8:30pm. $10. Dock Street Brewery, 701 S. 50th St. 215.726.2337.

Thursday, Feb. 23

Algernon Cadwallader
Algernon Cadwallader sound like Cap’n Jazz. Listeners know this, YouTube knows this (dig up AC’s “Second-Rate Machines” and Cap’n’s “Planet Shhh” should be recommended), and the band undoubtedly know this. Tim Kinsella’s beloved group have been invoked so often that AC vocalist/bassist Peter Helmis once used an interview to tongue-in-cheekily introduce his act as “a DIY band from Pennsylvania. We sound like Cap’n Jazz.” To be fair, the basement-bred Philly group (who crib their moniker from a notable early resident of Yardley) genuinely do resemble Cap’n Jazz and bands of their ilk. “Springing Leaks,” off last year’s Parrot Flies, sports the tenderest of hearts, shouted vocals that are nigh unintelligible but fun anyhow, and that brand of hopelessly starry-eyed guitar lines that made 1990s post-hardcore and emo treasures. To throw new comparisons into the mix, AC also sound like they could be from New Jersey circa ’97, as the three-piece play with the persistence and rawness of Lifetime and Thursday. -Reyan Ali

8pm. With Teenage Cool Kids. Pilam, 3914 Spruce St.

Big River
Beyond the actors’ friends and family, audiences don’t typically flock to a university production because of the show’s cast, which is usually comprised entirely of student performers. However, University of Arts’ staging of Big River is no ordinary production. A musical adaptation of The Adventures of Huckleberry Finn featuring Roger Miller’s tuneful country-bluegrass score, UArts’ production may be the first University show in Philly to feature a Tony Award-nominated actor. Forrest McClendon, who received a Tony nom for his terrific performance in Scottsboro Boys, reprised the role in Philadelphia Theatre Company’s recently concluded staging of Scottsboro and his magical performance stole the show. For director Frank Anzalone’s concert presentation of River, McClendon stars as the runaway slave Jim while fellow Barrymore Award winner Ben Dibble (who, like McClendon, is an adjunct faculty member at UArts) struts his considerable talent as the wily con man known as Duke. -J. Cooper Robb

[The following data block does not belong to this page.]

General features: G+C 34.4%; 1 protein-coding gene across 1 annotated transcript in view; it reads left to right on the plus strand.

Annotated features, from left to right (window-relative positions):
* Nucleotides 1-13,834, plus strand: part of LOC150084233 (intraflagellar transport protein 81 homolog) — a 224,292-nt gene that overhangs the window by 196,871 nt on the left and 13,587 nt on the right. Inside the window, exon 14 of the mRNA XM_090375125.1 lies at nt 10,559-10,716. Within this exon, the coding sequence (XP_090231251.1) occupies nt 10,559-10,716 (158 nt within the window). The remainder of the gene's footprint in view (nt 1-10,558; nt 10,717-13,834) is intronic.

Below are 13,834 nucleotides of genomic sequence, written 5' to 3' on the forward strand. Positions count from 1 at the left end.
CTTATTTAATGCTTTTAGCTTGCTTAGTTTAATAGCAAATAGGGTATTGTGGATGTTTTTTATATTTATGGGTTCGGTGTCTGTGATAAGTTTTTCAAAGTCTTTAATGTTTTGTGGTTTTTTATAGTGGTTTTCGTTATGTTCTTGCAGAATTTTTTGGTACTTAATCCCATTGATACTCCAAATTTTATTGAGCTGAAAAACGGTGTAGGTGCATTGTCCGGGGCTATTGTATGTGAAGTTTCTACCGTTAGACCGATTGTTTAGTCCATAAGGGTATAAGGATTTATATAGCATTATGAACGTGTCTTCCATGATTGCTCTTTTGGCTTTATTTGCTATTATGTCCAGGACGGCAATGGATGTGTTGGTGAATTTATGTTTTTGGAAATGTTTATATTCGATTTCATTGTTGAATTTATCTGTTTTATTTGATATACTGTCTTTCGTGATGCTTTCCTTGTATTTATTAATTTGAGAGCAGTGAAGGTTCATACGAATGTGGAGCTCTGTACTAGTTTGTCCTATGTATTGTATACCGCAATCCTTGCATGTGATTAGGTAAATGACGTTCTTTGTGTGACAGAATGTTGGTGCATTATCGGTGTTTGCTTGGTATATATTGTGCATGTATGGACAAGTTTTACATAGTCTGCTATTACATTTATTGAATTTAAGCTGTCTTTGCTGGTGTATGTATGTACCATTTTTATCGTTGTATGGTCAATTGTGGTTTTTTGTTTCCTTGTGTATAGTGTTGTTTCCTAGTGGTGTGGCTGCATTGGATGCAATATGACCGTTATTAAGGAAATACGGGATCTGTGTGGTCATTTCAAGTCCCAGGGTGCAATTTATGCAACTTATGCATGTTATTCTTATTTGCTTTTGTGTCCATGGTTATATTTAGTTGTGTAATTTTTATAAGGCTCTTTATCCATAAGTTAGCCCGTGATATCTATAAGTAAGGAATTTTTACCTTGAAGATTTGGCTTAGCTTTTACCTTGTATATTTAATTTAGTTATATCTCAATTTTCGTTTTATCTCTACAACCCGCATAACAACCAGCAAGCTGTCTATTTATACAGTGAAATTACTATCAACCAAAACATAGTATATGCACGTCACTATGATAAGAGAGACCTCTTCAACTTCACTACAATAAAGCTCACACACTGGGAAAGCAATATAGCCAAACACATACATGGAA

8pm. $10-$20. Arts Bank Theater, 601 S. Broad St. 215.717.6450.

Friday, Feb. 24

Party at Clear
Business innovates in the face of an increasingly discerning public. The Nextlevel Wireless store (where the Clear Wireless store used to be) definitely agrees. Since the neon-accented interior design is far more suited for a dance party than retail, the Nextlevel folks are opening their doors for all all-out bash. Bring your drink/food, enjoy the fog machine and talk shit while playing the X-box or Playstation hooked up to big screens. You know, the simple things. -Brad Forbes

9pm. Free. Clear, 4327 Main St. 267.498.7046.

A Wilhelm Scream
Heavy metal shredding and punk rock aren’t two tastes that tend to taste great together, but A Wilhelm Scream make the combination work with enviable panache. The New Bedford, Mass.-bred five-piece, who have been kicking around in some form for at least 13 years, tread similar territory to their heroes in Propagandhi by teaming chunky-sounding guitars with satisfying hooks and punk’s bullet-like exactness. Lyrically, their arcane verses usually hit their target, though an occasional song feels like a word salad prepared just because it sounds cool and vaguely deep. AWS haven’t issued a full-length since 2007’s Career Suicide (they’ve been teasing one for ages), so in lieu of an up-to-date recommendation, dig up Mute Print, their underrated and ridiculously on-point debut. “Famous Friends and Fashion Drunks” alone could exhaust a repeat button. -R.A.